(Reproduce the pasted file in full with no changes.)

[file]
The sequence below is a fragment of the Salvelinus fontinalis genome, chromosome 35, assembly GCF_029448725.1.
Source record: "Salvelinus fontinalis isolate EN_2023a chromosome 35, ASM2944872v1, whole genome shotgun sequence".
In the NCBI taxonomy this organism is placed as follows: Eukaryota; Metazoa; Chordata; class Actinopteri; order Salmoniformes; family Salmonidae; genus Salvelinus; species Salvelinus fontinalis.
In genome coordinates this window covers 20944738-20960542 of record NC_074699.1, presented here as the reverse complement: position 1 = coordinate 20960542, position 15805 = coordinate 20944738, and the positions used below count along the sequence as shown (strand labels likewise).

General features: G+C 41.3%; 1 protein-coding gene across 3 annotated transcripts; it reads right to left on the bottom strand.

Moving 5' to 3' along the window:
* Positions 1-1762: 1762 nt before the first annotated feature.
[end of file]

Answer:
The sequence below is a fragment of the Salvelinus fontinalis genome, chromosome 35, assembly GCF_029448725.1.
Source record: "Salvelinus fontinalis isolate EN_2023a chromosome 35, ASM2944872v1, whole genome shotgun sequence".
In the NCBI taxonomy this organism is placed as follows: Eukaryota; Metazoa; Chordata; class Actinopteri; order Salmoniformes; family Salmonidae; genus Salvelinus; species Salvelinus fontinalis.
In genome coordinates this window covers 20944738-20960542 of record NC_074699.1, presented here as the reverse complement: position 1 = coordinate 20960542, position 15805 = coordinate 20944738, and the positions used below count along the sequence as shown (strand labels likewise).

General features: G+C 41.3%; 1 protein-coding gene across 3 annotated transcripts; it reads right to left on the bottom strand.

Moving 5' to 3' along the window:
* Positions 1-1762: 1762 nt before the first annotated feature.